Protective effect of Nigella sativa extract and thymoquinone on serum/glucose deprivation-induced PC12 cells death.
Cell Mol Neurobiol. 2010 May ;30(4):591-8. Epub 2010 Jan 7. PMID: 20054635
S H Mousavi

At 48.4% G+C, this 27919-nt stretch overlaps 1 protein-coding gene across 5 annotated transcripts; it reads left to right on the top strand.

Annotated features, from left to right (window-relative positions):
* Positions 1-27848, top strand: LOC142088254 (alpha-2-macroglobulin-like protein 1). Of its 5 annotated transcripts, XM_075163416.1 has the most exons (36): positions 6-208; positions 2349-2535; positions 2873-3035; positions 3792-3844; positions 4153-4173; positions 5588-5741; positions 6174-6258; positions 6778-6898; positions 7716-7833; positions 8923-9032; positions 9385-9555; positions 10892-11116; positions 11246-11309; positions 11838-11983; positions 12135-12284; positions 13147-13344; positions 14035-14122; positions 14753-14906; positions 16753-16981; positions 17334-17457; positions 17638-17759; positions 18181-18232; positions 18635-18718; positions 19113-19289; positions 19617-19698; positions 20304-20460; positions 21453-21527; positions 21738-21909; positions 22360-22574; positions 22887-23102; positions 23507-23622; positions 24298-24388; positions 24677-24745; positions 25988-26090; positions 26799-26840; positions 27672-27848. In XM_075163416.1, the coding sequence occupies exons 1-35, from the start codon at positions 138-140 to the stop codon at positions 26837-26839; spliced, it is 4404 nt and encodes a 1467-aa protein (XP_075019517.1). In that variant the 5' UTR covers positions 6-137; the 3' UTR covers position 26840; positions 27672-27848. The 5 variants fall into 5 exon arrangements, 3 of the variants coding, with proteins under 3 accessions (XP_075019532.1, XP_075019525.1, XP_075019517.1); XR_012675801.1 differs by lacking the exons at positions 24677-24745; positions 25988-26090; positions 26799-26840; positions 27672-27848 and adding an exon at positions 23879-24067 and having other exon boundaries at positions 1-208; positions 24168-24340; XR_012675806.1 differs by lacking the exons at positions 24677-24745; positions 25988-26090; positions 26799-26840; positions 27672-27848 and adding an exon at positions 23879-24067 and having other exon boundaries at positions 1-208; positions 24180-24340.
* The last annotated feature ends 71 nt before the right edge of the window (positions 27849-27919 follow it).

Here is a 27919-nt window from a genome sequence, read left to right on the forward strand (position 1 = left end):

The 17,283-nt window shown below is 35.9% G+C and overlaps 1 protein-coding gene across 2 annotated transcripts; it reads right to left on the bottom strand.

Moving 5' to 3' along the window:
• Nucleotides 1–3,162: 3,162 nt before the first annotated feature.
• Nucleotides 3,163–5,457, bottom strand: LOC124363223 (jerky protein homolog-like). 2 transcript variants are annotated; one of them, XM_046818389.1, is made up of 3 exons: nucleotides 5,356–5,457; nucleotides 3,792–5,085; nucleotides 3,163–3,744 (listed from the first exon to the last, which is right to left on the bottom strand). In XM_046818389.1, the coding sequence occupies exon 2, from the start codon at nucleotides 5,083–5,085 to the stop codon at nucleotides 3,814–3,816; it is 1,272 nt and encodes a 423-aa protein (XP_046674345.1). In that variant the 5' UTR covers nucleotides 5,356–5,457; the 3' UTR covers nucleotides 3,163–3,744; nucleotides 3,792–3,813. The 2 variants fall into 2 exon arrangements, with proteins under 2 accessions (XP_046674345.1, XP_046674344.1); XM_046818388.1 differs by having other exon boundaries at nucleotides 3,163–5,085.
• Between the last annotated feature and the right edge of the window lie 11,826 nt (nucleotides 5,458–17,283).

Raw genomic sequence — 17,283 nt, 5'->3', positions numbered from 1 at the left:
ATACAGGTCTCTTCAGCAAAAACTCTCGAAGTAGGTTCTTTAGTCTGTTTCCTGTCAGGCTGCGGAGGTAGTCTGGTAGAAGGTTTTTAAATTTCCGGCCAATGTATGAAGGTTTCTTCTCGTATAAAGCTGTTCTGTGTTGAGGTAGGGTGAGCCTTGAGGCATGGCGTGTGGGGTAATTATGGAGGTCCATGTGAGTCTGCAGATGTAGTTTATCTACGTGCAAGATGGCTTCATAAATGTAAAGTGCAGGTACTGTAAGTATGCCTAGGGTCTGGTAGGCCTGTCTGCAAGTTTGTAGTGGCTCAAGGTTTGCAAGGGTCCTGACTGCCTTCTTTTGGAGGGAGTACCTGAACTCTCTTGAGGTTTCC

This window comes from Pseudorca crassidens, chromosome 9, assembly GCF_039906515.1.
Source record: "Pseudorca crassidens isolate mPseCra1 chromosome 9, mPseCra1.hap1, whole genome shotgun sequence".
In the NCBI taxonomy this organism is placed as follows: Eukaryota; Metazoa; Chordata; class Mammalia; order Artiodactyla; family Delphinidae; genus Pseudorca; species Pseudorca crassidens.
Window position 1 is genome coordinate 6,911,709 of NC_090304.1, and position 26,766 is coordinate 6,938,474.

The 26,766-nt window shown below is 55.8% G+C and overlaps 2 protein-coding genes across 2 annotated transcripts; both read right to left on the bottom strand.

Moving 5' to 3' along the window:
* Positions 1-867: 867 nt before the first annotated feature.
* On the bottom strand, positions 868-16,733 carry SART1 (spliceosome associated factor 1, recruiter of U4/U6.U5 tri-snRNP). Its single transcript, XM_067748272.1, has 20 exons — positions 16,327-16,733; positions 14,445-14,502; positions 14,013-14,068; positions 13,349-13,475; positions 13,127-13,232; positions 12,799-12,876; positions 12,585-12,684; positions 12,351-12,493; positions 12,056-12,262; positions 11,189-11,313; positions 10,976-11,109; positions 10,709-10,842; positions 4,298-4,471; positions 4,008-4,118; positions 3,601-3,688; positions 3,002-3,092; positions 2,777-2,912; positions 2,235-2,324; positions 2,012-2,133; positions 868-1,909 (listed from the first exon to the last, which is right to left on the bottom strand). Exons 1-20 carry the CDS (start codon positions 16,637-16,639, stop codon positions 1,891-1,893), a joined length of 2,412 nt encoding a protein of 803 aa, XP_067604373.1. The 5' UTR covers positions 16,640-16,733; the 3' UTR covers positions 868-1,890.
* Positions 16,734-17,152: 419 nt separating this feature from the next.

The serum/glucose deprivation (SGD)-induced cell death in cultured PC12 cells represents a useful in vitro model for the study of brain ischemia and neurodegenerative disorders. Nigella sativa L. (family Ranunculaceae) and its active component thymoquinone (TQ) has been known as a source of antioxidants. In the present study, the protective effects of N. sativa and TQ on cell viability and reactive oxygen species (ROS) production in cultured PC12 cells were investigated under SGD conditions. PC12 cells were cultured in DMEM medium containing 10% (v/v) fetal bovine serum, 100 units/ml penicillin, and 100 microg/ml streptomycin. Cells were seeded overnight and then deprived of serum/glucose for 6 and 18 h. Cells were pretreated with different concentrations of N. sativa extract (15.62-250 microg/ml) and TQ (1.17-150 microM) for 2 h. Cell viability was quantitated by MTT assay. Intracellular ROS production was measured by flow cytometry using 2',7'-dichlorofluorescin diacetate (DCF-DA) as a probe. SGD induced significant cells toxicity after 6, 18, or 24 h (P<0.001). Pretreatment with N. sativa (15.62-250 microg/ml) and TQ (1.17-37.5 microM) reduced SGD-induced cytotoxicity in PC12 cells after 6 and 18 h. A significant increase in intracellular ROS production was seen following SGD (P<0.001). N. sativa (250 microg/ml, P<0.01) and TQ (2.34, 4.68, 9.37 microM, P<0.01) pretreatment reversed the increased ROS production following ischemic insult. The experimental results suggest that N. sativa extract and TQ protects the PC12 cells against SGD-induced cytotoxicity via antioxidant mechanisms. Our findings might raise the possibility of potential therapeutic application of N. sativa extract and TQ for managing cerebral ischemic and neurodegenerative disorders.